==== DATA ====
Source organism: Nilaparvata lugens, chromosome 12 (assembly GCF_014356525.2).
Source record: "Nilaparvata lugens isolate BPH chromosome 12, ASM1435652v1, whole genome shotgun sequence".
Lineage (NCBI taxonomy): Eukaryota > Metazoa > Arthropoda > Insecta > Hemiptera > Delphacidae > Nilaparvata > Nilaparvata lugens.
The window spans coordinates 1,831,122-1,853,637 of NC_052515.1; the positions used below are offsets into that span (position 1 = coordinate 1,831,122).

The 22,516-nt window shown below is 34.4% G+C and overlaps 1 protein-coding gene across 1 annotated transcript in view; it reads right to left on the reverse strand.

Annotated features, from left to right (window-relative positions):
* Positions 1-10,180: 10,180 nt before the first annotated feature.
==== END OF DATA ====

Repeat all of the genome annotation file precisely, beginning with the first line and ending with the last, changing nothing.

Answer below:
Source organism: Nilaparvata lugens, chromosome 12 (assembly GCF_014356525.2).
Source record: "Nilaparvata lugens isolate BPH chromosome 12, ASM1435652v1, whole genome shotgun sequence".
Lineage (NCBI taxonomy): Eukaryota > Metazoa > Arthropoda > Insecta > Hemiptera > Delphacidae > Nilaparvata > Nilaparvata lugens.
The window spans coordinates 1,831,122-1,853,637 of NC_052515.1; the positions used below are offsets into that span (position 1 = coordinate 1,831,122).

The 22,516-nt window shown below is 34.4% G+C and overlaps 1 protein-coding gene across 1 annotated transcript in view; it reads right to left on the reverse strand.

Annotated features, from left to right (window-relative positions):
* Positions 1-10,180: 10,180 nt before the first annotated feature.